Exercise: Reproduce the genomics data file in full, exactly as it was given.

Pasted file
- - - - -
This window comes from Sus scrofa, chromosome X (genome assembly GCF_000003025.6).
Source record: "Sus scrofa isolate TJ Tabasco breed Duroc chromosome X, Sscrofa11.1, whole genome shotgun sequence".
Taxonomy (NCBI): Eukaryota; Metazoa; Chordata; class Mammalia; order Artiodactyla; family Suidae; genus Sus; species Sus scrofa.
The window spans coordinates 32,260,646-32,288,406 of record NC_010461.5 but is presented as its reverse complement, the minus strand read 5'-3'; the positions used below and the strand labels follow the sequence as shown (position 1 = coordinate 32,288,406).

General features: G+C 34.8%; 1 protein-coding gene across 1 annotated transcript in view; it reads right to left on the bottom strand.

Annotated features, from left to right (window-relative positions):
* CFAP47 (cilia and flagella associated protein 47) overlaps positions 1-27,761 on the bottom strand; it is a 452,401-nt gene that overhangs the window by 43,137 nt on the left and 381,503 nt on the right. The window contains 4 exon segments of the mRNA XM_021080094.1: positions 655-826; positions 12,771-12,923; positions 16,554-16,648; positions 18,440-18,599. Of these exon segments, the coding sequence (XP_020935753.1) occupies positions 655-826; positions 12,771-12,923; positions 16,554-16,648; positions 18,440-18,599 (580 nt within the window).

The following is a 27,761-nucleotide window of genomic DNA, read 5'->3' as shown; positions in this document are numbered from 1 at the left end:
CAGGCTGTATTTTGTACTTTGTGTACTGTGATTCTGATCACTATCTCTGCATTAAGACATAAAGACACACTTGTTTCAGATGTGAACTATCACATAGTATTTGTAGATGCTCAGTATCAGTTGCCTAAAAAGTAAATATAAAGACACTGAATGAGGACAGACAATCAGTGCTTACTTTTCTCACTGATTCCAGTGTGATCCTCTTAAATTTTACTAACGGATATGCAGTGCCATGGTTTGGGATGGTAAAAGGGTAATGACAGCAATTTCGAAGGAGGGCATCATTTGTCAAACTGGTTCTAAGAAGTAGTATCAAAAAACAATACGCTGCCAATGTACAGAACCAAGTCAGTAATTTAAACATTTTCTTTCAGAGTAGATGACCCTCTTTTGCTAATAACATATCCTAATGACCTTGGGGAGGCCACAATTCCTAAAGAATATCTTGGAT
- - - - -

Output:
This window comes from Sus scrofa, chromosome X (genome assembly GCF_000003025.6).
Source record: "Sus scrofa isolate TJ Tabasco breed Duroc chromosome X, Sscrofa11.1, whole genome shotgun sequence".
Taxonomy (NCBI): Eukaryota; Metazoa; Chordata; class Mammalia; order Artiodactyla; family Suidae; genus Sus; species Sus scrofa.
The window spans coordinates 32,260,646-32,288,406 of record NC_010461.5 but is presented as its reverse complement, the minus strand read 5'-3'; the positions used below and the strand labels follow the sequence as shown (position 1 = coordinate 32,288,406).

General features: G+C 34.8%; 1 protein-coding gene across 1 annotated transcript in view; it reads right to left on the bottom strand.

Annotated features, from left to right (window-relative positions):
* CFAP47 (cilia and flagella associated protein 47) overlaps positions 1-27,761 on the bottom strand; it is a 452,401-nt gene that overhangs the window by 43,137 nt on the left and 381,503 nt on the right. The window contains 4 exon segments of the mRNA XM_021080094.1: positions 655-826; positions 12,771-12,923; positions 16,554-16,648; positions 18,440-18,599. Of these exon segments, the coding sequence (XP_020935753.1) occupies positions 655-826; positions 12,771-12,923; positions 16,554-16,648; positions 18,440-18,599 (580 nt within the window).

The following is a 27,761-nucleotide window of genomic DNA, read 5'->3' as shown; positions in this document are numbered from 1 at the left end:
CAGGCTGTATTTTGTACTTTGTGTACTGTGATTCTGATCACTATCTCTGCATTAAGACATAAAGACACACTTGTTTCAGATGTGAACTATCACATAGTATTTGTAGATGCTCAGTATCAGTTGCCTAAAAAGTAAATATAAAGACACTGAATGAGGACAGACAATCAGTGCTTACTTTTCTCACTGATTCCAGTGTGATCCTCTTAAATTTTACTAACGGATATGCAGTGCCATGGTTTGGGATGGTAAAAGGGTAATGACAGCAATTTCGAAGGAGGGCATCATTTGTCAAACTGGTTCTAAGAAGTAGTATCAAAAAACAATACGCTGCCAATGTACAGAACCAAGTCAGTAATTTAAACATTTTCTTTCAGAGTAGATGACCCTCTTTTGCTAATAACATATCCTAATGACCTTGGGGAGGCCACAATTCCTAAAGAATATCTTGGAT